5 Things: Harper Hits No. 40, Rangers in First
By Andrew Kahn
This week’s recap mixes the fun and serious (in baseball terms). There was a record-setting game and some impressive and comical individual performances. Buckle up for the stretch run.
Bryce Harper hit his 40th home run on Wednesday. He’s the National League MVP, hands down. Harper became just the seventh player to club 40 dingers in a season before turning 23. The others: Eddie Matthews (who did it twice), Joe DiMaggio, Johnny Bench, Mel Ott, Juan Gonzalez, and Alex Rodriguez. Harper had his fourth straight multi-hit game on Thursday and is batting .417 in September. He will come up short for the Triple Crown (he’s first in average and homers but too far back in RBIs). The last-place Rockies have a couple of sluggers but they’ve been no more valuable than Harper.
(5)8 men out
It took the Rockies 16 innings to beat the Dodgers on Tuesday in Los Angeles. By the time the game was done, 58 players, including 24 pitchers, had participated, both major league records. That’s a lot of dudes. I’d buy a newspaper just to see that box score. It takes quite a bit of scrolling to get through it all on the internet. With expanded rosters, neither team had to do anything too crazy to set the record, though Mat Latos did make his first career relief appearance. It didn’t go well: He surrendered the game-winning homer to Nolan Arenado.
On Friday night, two major leaguers had non-contact falls. Carlos Gomez fouled a pitch off his own helmet, which was starting to come off before the ball made contact. Gomez, as he often does, went down to a knee taking a big cut, and then stumbled a bit more. His teammates were amused.
Cubs rookie Kyle Schwarber hit a homer in the second game of a double header and face-planted rounding first. It seems like Schwarber wasn’t sure if his ball had cleared the fence and tripped upon realizing he could coast. His teammates were equally amused. It was an eventful day for the kid. So, which was more embarrassing? My vote goes to Gomez because of the double-whammy factor.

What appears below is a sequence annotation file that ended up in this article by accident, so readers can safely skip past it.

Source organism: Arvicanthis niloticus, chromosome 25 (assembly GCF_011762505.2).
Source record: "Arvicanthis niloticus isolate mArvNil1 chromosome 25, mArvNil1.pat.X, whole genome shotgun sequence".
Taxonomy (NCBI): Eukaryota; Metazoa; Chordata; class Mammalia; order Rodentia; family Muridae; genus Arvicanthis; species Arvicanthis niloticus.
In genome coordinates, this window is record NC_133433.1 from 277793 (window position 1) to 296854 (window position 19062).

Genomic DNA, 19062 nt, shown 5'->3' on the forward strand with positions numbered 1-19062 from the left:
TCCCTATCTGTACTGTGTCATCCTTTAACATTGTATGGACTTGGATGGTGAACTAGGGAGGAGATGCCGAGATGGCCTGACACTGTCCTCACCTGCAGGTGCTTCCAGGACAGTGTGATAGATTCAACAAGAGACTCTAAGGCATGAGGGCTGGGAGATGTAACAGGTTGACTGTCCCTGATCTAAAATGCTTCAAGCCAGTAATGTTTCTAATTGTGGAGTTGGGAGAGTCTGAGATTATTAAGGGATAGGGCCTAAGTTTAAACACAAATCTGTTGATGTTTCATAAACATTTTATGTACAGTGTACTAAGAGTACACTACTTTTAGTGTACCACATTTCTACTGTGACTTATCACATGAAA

On August 2, the Rangers were three games below .500 and in third place in the American League West, eight games back of Houston. On Thursday, they completed a four-game sweep of the Astros to take a 2.5-game lead in the division. They have not played well against most of the division, but they’re 12-4 against Houston. Last Friday, Colby Lewis took a perfect game into the eighth, an extreme example of the Ragners’ outstanding pitching during their turnaround. Acquiring Cole Hamels at the deadline helped, as did Derek Holland’s return from the DL. Yovani Gallardo rounds out a talented quartet. A team that averaged 92.5 wins from 2010 to 2013 (before plummeting to 67 last season) appears to be back on track at just the right time.
Race to the finish
The Rangers have obviously not locked anything up, and the Blue Jays lead by just 3.5 games in the AL East over the Yankees. Every other division is at least five games. The wild card spots are far from settled. The Astros would play in New York if the season ended now, but the Twins are just a game back of Houston and the Angels aren’t dead yet. In the National League, the only question is how the Central turns out. The Cards have a five-game division lead, and Pittsburgh is two games ahead of Chicago. The next closest team, San Francisco, is eight games behind the Cubs. It’s that time of year, when fans are starting to look at playoff schedules. Especially fans of the Mets, Astros, and Blue Jays, who haven’t witnessed playoff baseball in a while.
Andrew Kahn is a regular contributor to CBS Local who also writes for Newsday and The Wall Street Journal. He writes about baseball and other sports at http://andrewjkahn.com and his Scoop and Score podcast is on iTunes. Email him at email@example.com and follow him on Twitter at @AndrewKahn
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